Suing local businesses helps run up fees to the county attorney, says County Manager Joe Pritchard. He didn’t mention that continuing to promote sprawl for example through the county’s thoroughfare plan also runs up fees that property taxes will never meet. Commissioners seemed very concerned about “stakeholders” whom they said were “the development community, the real estate community” and “the construction and homebuilder industries”. Maybe somewhere they mentioned the agricultural and forestry industries, or sales tax payers even if they don’t own real estate; if so I missed it. At least they’re thinking about the Comprehensive Plan and the general direction of the county in a public forum. And the County Planner did talk about quality of life. Plus it seems business prospects bringing that up got the attention of the County Manager. They said they have a responsiblity to set the direction of the county. How about instead of continuing to drive sprawl outwards, which is a fiscally (and environmentally) irresponsible path, turn to directing development to be more dense in already-developed areas? They continue this morning at 8:30 AM, and Gretchen is there again with the LAKE video camera.
BP must be getting desperate about people catching onto what they did to the Gulf. A BP video ad has been replaying itself every few minutes beside various news stories since yesterday, claiming two years after the oil disaster (“spill” doesn’t describe it) “the beaches are open for everyone to enjoy!” BP’s website says “We are helping economic and environmental restoration efforts in the Gulf Coast as part of our ongoing commitment to the region following the Deepwater Horizon accident in 2010”. Neither the ad nor the website says BP actually cleaned up the oil. Because they didn’t. It’s still there, as is the even more toxic “dispersant” Corexit BP dumped on top of the oil to make it sink. Both are busily poisoning dolphins, fish, birds, and humans.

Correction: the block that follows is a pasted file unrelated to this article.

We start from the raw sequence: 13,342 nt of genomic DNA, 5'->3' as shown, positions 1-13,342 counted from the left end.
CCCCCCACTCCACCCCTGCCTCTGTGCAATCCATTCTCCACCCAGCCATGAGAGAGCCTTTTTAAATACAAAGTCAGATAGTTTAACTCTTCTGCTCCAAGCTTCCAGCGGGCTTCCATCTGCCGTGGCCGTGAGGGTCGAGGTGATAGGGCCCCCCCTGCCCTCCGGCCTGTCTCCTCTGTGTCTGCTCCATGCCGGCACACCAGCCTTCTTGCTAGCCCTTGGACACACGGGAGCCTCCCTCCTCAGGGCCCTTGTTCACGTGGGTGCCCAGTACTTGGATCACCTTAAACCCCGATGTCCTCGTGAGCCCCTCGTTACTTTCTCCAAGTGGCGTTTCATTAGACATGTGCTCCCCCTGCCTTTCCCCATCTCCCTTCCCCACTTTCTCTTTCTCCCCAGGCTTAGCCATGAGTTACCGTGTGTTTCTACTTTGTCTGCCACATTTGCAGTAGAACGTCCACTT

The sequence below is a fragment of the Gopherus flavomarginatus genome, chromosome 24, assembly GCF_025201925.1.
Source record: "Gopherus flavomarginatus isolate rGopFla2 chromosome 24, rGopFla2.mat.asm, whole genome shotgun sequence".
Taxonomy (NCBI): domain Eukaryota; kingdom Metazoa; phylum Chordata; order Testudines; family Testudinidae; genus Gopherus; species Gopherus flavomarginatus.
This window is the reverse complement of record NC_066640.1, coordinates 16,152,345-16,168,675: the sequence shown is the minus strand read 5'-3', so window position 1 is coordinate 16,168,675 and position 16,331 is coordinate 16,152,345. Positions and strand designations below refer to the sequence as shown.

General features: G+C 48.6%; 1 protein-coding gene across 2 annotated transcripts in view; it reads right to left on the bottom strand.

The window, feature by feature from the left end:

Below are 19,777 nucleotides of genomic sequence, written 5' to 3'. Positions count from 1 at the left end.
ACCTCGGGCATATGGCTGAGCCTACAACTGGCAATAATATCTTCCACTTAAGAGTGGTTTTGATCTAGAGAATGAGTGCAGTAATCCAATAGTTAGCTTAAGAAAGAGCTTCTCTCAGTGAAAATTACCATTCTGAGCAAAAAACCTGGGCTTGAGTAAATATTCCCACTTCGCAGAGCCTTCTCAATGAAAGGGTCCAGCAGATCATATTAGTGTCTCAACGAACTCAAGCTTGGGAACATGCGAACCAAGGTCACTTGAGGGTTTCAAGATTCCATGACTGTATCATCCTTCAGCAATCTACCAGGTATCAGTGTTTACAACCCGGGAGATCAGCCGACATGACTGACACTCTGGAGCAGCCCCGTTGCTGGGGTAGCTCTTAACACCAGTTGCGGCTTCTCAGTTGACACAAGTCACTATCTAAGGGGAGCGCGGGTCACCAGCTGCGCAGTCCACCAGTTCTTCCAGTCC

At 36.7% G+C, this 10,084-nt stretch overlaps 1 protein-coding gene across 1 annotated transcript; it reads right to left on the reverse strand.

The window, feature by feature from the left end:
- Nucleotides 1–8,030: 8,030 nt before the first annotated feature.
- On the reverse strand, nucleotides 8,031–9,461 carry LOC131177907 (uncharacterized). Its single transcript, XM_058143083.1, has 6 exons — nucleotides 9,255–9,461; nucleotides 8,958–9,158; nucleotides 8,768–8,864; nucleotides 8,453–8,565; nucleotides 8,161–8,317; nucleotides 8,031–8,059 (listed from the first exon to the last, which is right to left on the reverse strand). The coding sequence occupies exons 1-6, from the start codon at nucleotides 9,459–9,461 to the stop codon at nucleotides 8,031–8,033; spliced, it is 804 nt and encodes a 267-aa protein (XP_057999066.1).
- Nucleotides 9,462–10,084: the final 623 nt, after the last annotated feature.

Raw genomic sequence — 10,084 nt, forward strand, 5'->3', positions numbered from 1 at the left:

Antonia Juhasz wrote for The Nation 7 May 2012, Investigation: Two Years After the BP Spill, A Hidden Health Crisis Festers,Continue reading
The world’s worst nuclear disaster at Fukushima in Japan has had economic effects on nuclear-owning power utilities. What will happen to the Southern Company as Georgia Power customers and U.S. taxpayers get tired of paying for cost overruns which are already almost a billion dollars?
Erik Kirschbaum wrote for Reuters 26 May 2012, Germany sets new solar power record, institute says,
The German government decided to abandon nuclear power after the Fukushima nuclear disaster last year, closing eight plants immediately and shutting down the remaining nine by 2022.
And closing those nuclear plants caused German electric utility E.ON to lay off up to 11,000 staff, to take its first quarterly loss in a decade, and to cut its shareholder dividend. According to Forbes, E.ON in 2006 was the biggest electric utility in the world (and TEPCO, owner of the Fukushima nuclear plants, was number 6). In March 2012, E.ON was number 22. (TEPCO dropped from number 6 to number 45.) Southern Company (SO) jumped from number 16 in 2006 to number 6 this year, quite possibly because E.ON and TEPCO and others dropped so rapidly.
Hm, I wonder what Southern Company’s nukes, already almost $1 billion over budget, will do to SO’s ranking in Forbes’ list of top utilities? Maybe there’s a reason Moody’s called nuclear “a bet-the-farm risk”. What will SO do when this big nuclear bet goes bad? And how big a bill do Georgia Power customers and we the taxpayers want to let SO run up that we’ll get stuck with?